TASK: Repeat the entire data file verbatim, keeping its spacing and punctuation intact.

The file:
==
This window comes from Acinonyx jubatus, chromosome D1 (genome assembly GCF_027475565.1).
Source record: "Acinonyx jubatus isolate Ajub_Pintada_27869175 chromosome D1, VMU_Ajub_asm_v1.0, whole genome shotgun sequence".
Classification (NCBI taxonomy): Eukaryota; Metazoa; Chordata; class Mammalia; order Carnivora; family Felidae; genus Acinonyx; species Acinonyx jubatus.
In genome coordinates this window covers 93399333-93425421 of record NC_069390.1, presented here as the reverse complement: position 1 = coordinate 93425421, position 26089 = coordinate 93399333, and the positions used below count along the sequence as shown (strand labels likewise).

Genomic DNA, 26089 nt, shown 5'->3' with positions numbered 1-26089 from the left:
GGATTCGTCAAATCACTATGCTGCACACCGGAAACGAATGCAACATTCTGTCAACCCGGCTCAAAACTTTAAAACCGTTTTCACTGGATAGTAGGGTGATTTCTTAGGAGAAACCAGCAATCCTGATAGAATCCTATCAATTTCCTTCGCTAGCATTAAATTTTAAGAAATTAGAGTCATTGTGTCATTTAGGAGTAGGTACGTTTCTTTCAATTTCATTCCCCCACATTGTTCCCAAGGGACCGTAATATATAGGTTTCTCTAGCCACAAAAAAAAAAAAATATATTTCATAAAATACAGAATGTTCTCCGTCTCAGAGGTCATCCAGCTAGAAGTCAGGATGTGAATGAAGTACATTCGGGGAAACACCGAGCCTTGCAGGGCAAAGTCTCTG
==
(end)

This window comes from Acinonyx jubatus, chromosome D1 (genome assembly GCF_027475565.1).
Source record: "Acinonyx jubatus isolate Ajub_Pintada_27869175 chromosome D1, VMU_Ajub_asm_v1.0, whole genome shotgun sequence".
Classification (NCBI taxonomy): Eukaryota; Metazoa; Chordata; class Mammalia; order Carnivora; family Felidae; genus Acinonyx; species Acinonyx jubatus.
In genome coordinates this window covers 93399333-93425421 of record NC_069390.1, presented here as the reverse complement: position 1 = coordinate 93425421, position 26089 = coordinate 93399333, and the positions used below count along the sequence as shown (strand labels likewise).

Genomic DNA, 26089 nt, shown 5'->3' with positions numbered 1-26089 from the left:
GGATTCGTCAAATCACTATGCTGCACACCGGAAACGAATGCAACATTCTGTCAACCCGGCTCAAAACTTTAAAACCGTTTTCACTGGATAGTAGGGTGATTTCTTAGGAGAAACCAGCAATCCTGATAGAATCCTATCAATTTCCTTCGCTAGCATTAAATTTTAAGAAATTAGAGTCATTGTGTCATTTAGGAGTAGGTACGTTTCTTTCAATTTCATTCCCCCACATTGTTCCCAAGGGACCGTAATATATAGGTTTCTCTAGCCACAAAAAAAAAAAAATATATTTCATAAAATACAGAATGTTCTCCGTCTCAGAGGTCATCCAGCTAGAAGTCAGGATGTGAATGAAGTACATTCGGGGAAACACCGAGCCTTGCAGGGCAAAGTCTCTG